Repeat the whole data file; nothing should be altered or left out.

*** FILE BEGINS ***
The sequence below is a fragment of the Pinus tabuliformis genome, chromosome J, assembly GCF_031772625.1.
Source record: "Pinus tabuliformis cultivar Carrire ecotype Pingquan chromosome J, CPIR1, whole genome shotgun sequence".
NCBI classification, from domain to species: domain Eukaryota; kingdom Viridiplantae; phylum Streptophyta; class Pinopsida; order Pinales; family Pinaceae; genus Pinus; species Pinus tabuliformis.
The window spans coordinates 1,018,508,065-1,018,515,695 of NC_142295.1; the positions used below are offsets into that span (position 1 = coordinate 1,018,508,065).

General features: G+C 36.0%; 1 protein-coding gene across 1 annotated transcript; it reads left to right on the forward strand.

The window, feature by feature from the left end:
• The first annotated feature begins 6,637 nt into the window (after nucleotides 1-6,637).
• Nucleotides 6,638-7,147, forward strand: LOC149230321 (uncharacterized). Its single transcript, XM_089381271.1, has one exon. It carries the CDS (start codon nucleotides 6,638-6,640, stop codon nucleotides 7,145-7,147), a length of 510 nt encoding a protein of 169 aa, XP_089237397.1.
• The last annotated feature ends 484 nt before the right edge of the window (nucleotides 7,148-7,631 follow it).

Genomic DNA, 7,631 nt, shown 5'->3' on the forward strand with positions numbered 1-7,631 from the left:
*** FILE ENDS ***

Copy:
The sequence below is a fragment of the Pinus tabuliformis genome, chromosome J, assembly GCF_031772625.1.
Source record: "Pinus tabuliformis cultivar Carrire ecotype Pingquan chromosome J, CPIR1, whole genome shotgun sequence".
NCBI classification, from domain to species: domain Eukaryota; kingdom Viridiplantae; phylum Streptophyta; class Pinopsida; order Pinales; family Pinaceae; genus Pinus; species Pinus tabuliformis.
The window spans coordinates 1,018,508,065-1,018,515,695 of NC_142295.1; the positions used below are offsets into that span (position 1 = coordinate 1,018,508,065).

General features: G+C 36.0%; 1 protein-coding gene across 1 annotated transcript; it reads left to right on the forward strand.

The window, feature by feature from the left end:
• The first annotated feature begins 6,637 nt into the window (after nucleotides 1-6,637).
• Nucleotides 6,638-7,147, forward strand: LOC149230321 (uncharacterized). Its single transcript, XM_089381271.1, has one exon. It carries the CDS (start codon nucleotides 6,638-6,640, stop codon nucleotides 7,145-7,147), a length of 510 nt encoding a protein of 169 aa, XP_089237397.1.
• The last annotated feature ends 484 nt before the right edge of the window (nucleotides 7,148-7,631 follow it).

Genomic DNA, 7,631 nt, shown 5'->3' on the forward strand with positions numbered 1-7,631 from the left: